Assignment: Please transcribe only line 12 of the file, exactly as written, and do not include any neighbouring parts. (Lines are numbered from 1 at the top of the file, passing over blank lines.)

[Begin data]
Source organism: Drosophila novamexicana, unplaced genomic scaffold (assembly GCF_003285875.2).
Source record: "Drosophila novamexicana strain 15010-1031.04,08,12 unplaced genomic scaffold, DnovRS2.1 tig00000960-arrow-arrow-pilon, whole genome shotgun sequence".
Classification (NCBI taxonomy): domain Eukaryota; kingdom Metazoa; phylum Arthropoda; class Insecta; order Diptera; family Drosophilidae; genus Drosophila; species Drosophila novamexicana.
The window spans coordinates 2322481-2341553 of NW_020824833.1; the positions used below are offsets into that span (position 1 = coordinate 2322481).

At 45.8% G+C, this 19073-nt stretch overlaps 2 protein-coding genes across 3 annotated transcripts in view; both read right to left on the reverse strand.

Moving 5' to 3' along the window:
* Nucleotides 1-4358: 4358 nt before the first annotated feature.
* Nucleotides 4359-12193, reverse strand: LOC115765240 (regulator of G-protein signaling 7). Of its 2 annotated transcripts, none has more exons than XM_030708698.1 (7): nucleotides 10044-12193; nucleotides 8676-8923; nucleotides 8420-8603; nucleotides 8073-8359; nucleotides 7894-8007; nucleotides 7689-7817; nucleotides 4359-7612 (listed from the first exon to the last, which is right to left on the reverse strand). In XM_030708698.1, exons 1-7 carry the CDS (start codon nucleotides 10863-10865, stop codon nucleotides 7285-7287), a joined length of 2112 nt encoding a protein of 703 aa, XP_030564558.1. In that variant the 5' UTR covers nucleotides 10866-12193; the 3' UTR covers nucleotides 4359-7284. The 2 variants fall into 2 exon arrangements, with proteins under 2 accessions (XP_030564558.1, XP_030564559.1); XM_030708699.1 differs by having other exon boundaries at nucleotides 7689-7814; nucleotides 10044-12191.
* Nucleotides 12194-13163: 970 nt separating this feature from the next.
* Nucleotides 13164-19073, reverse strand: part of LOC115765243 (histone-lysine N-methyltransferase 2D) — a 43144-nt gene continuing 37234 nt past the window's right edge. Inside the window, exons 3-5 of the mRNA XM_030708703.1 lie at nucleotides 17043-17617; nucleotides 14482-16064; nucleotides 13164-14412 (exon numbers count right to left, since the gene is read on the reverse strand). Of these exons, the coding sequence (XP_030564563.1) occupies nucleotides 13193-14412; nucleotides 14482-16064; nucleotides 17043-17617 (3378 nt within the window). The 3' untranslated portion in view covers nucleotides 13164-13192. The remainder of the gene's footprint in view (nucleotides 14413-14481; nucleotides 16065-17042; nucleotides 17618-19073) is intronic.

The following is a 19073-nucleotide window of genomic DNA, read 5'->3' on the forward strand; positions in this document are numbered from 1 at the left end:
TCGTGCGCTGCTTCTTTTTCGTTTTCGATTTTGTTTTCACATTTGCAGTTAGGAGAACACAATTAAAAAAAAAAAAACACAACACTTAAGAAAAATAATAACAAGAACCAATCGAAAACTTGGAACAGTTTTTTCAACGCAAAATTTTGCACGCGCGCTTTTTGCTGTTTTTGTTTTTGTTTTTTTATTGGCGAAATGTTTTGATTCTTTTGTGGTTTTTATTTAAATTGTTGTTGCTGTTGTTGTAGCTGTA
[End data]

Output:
TCGTGCGCTGCTTCTTTTTCGTTTTCGATTTTGTTTTCACATTTGCAGTTAGGAGAACACAATTAAAAAAAAAAAAACACAACACTTAAGAAAAATAATAACAAGAACCAATCGAAAACTTGGAACAGTTTTTTCAACGCAAAATTTTGCACGCGCGCTTTTTGCTGTTTTTGTTTTTGTTTTTTTATTGGCGAAATGTTTTGATTCTTTTGTGGTTTTTATTTAAATTGTTGTTGCTGTTGTTGTAGCTGTA